A Footballing Summer
The footballing calendar is relentless: only a few days after the end of the European club season in early June, the FIFA Women’s World Cup™ kicks off, contested by 24 teams from across the globe in nine French host cities. This summer’s edition is set to be the most viewed on record: FIFA aim to attract a global television audience of one billion, up from 750 million in 2015.
The tournament arrives amid a groundswell of popularity in the women’s game: in March, Atlético Madrid and Barcelona set an attendance record for a women’s club match with over 60,000 spectators; and players such as Marta and Alex Morgan are already global stars.
Perhaps unsurprisingly, brands have been rushing to associate themselves with the Women’s World Cup. Lucozade Sport has reworked Three Lions – the bittersweet England supporters’ song originally written and performed by comedians David Baddiel and Frank Skinner and Britpop band the Lightning Seeds in the 1990s – with new lyrics dismissing the sometimes-sexist attitudes to women’s football. Claire Keaveny, Lucozade Sport’s head of marketing, commented on the campaign to Marketing Week: “My hope is people are increasingly talking about the Women’s World Cup and we’ve created part of that conversation… This is a real chance for us to be part of that change in perception.”
Meanwhile, men’s teams will be competing in continental tournaments in Europe, Africa, North, Central and South America – each of which is set to attract a huge regional following of its own.
These tournaments offer rare marketing opportunities, both in terms of sponsorship and engaging with a captivated audience, and may enable brands to position themselves as progressive. According to GlobalWebIndex, 83% of the audience for the Women’s World Cup would prefer greater gender equality, while Performance Communications and Canvas8, a behavioural insights specialist, commented in their report The Future Sports Fan that “female fans [will soon] become equal to male fans. Female sports have arrived.”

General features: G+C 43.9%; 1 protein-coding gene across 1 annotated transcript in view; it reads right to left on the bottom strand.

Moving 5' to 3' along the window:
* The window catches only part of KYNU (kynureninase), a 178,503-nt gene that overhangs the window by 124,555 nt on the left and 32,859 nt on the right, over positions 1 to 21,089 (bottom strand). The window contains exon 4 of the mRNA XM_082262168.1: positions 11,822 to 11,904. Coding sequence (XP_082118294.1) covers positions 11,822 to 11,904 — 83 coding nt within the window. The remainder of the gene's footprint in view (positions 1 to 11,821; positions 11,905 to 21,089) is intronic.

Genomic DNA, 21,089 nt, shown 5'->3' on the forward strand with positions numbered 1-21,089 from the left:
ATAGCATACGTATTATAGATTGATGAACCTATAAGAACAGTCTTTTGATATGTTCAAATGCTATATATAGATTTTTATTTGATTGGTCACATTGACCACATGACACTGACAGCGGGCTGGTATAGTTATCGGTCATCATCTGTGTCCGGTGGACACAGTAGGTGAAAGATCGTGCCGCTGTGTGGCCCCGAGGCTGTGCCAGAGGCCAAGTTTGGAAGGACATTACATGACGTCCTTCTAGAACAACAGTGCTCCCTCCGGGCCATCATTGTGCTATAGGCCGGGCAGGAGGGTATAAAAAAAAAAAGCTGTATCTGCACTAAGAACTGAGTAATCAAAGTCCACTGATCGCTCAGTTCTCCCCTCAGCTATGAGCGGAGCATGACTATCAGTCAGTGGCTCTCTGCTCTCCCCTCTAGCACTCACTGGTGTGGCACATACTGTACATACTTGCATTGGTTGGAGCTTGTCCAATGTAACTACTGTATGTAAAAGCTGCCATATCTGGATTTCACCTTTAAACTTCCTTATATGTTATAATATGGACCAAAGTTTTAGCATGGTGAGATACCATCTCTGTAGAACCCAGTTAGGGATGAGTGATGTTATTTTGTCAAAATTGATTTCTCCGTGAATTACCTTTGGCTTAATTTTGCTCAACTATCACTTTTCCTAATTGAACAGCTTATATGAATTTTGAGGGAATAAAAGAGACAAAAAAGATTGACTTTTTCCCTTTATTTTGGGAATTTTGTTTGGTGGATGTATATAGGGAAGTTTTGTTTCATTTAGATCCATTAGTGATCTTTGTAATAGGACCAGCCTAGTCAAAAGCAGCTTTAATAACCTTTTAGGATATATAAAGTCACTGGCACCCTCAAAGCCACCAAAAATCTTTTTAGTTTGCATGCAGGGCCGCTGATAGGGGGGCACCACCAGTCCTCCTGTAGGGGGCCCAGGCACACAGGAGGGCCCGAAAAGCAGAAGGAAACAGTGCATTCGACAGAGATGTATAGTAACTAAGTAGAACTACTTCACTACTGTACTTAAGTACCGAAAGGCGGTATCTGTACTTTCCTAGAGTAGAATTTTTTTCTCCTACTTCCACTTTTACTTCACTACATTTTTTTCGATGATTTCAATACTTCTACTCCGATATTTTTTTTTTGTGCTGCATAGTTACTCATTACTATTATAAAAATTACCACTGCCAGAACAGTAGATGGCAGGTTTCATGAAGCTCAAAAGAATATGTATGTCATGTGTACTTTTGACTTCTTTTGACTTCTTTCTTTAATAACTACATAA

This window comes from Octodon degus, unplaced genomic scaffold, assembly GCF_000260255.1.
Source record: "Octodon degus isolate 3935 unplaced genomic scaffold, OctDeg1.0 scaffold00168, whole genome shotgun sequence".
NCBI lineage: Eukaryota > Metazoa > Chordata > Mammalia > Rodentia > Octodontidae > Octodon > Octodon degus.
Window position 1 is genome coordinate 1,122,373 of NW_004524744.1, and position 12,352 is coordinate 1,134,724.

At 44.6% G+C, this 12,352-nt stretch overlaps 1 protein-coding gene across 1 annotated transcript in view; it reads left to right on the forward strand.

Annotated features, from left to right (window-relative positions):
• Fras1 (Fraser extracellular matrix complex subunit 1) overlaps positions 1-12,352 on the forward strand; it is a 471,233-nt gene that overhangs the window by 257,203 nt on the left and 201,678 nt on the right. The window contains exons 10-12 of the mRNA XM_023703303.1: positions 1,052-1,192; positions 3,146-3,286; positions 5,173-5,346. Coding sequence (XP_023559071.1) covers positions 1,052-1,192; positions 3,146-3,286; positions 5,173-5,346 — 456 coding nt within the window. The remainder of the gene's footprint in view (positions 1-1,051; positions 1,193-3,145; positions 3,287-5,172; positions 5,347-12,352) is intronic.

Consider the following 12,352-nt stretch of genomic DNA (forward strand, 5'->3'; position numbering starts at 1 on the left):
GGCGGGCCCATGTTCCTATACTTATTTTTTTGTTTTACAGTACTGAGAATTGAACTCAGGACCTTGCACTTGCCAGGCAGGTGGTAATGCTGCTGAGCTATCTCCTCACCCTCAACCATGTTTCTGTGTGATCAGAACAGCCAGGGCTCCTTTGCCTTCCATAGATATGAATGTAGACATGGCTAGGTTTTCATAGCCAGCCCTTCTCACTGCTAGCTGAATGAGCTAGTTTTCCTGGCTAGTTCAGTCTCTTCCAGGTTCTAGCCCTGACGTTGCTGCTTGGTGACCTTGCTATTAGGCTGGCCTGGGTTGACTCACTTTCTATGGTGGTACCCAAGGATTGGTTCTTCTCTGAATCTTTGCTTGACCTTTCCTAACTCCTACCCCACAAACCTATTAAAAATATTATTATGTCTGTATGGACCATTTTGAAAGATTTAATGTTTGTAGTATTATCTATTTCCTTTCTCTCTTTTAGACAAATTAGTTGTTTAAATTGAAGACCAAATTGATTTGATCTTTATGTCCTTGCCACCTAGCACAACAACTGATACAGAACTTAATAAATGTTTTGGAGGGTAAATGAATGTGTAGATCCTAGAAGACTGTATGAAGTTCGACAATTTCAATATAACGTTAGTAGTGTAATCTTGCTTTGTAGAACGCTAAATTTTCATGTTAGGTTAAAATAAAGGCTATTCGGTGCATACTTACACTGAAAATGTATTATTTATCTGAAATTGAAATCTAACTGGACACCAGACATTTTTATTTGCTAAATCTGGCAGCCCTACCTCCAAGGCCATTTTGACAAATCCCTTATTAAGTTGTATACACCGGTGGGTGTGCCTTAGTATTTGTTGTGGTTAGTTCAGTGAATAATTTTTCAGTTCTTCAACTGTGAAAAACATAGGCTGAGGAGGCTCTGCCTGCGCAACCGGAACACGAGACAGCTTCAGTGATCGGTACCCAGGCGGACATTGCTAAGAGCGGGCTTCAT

Whether it is in the host nation, the countries competing in the tournament or in any country with a strong football following, OOH is an excellent tool for activating partnerships and fostering meaningful engagement with an enthralled audience.
"My hope is people are increasingly talking about the Women’s World Cup and we’ve created part of that conversation… This is a real chance for us to be part of that change in perception.”Claire KeavenyHead of Marketing, Lucozade Sport
An Omnichannel Approach
The majority of fans who follow these global events aren’t able to attend the matches, because they live far from France, the host country; however, even beyond traditional television broadcasting, spectators now engage with football in new ways. Fans consume the sport through multiple touchpoints which stretch far beyond the 90 minutes of action on the pitch, as brands, broadcasters, publishers and supporters alike connect during the build-up and after the game.
Social media strategies are crucial for clubs looking to build brand fame, maintain buzz around the team and drive fan engagement – notable recent examples include Bristol City FC’s goal celebration GIFs, AS Roma’s Twitter feed and England’s Women’s World Cup squad announcements from celebrities including Prince William and David Beckham.
OOH and social are proven to work well in combination, with the former boosting the business effects (such as profit, sales, market share) of social campaigns by 20%. The proliferation of Digital Out-of-Home (DOOH) ensures that outdoor panels can now act as an extra component of a digital or social communication strategy, through the ability to deliver relevant, often interactive content to a mass audience. For example, at the men’s 2016 European Championships, Continental Tyres displayed quiz questions on outdoor screens in the UK – fans had the opportunity to win tickets to the final by answering these questions correctly on social media with the hashtag #ContiQuiz.
Brands have the opportunity to engage with fans by running OOH campaigns that add to the matchday experience: data-driven campaigns can deliver live scores or match news automatically and moderated social feeds can be integrated into DOOH creatives. These campaigns can also support the community spirit that sports events create, and help brands connect with fans on an emotional level: the agility of DOOH allows quick-thinking brands to capitalise on the day’s events by pushing reactive, often humorous, content.
For brands and partners looking to engage fans directly, experiential activations offer a great opportunity. Supporters often watch football tournaments together in fan zones, large outdoor locations, fostering community and attracting spectators who might not usually take an interest in football. Fan zones can be readily built in many train stations and airports around the world, or in interactive bus shelters, taking advantage of commuters’ extended dwell time and readiness to interact.
Time For Action
Using the OOH medium effectively through live, reactive content and experiential opportunities is a great way to stand out from the crowd and engage with football fans. With an action-packed schedule ahead, it certainly promises to be a great summer of entertainment.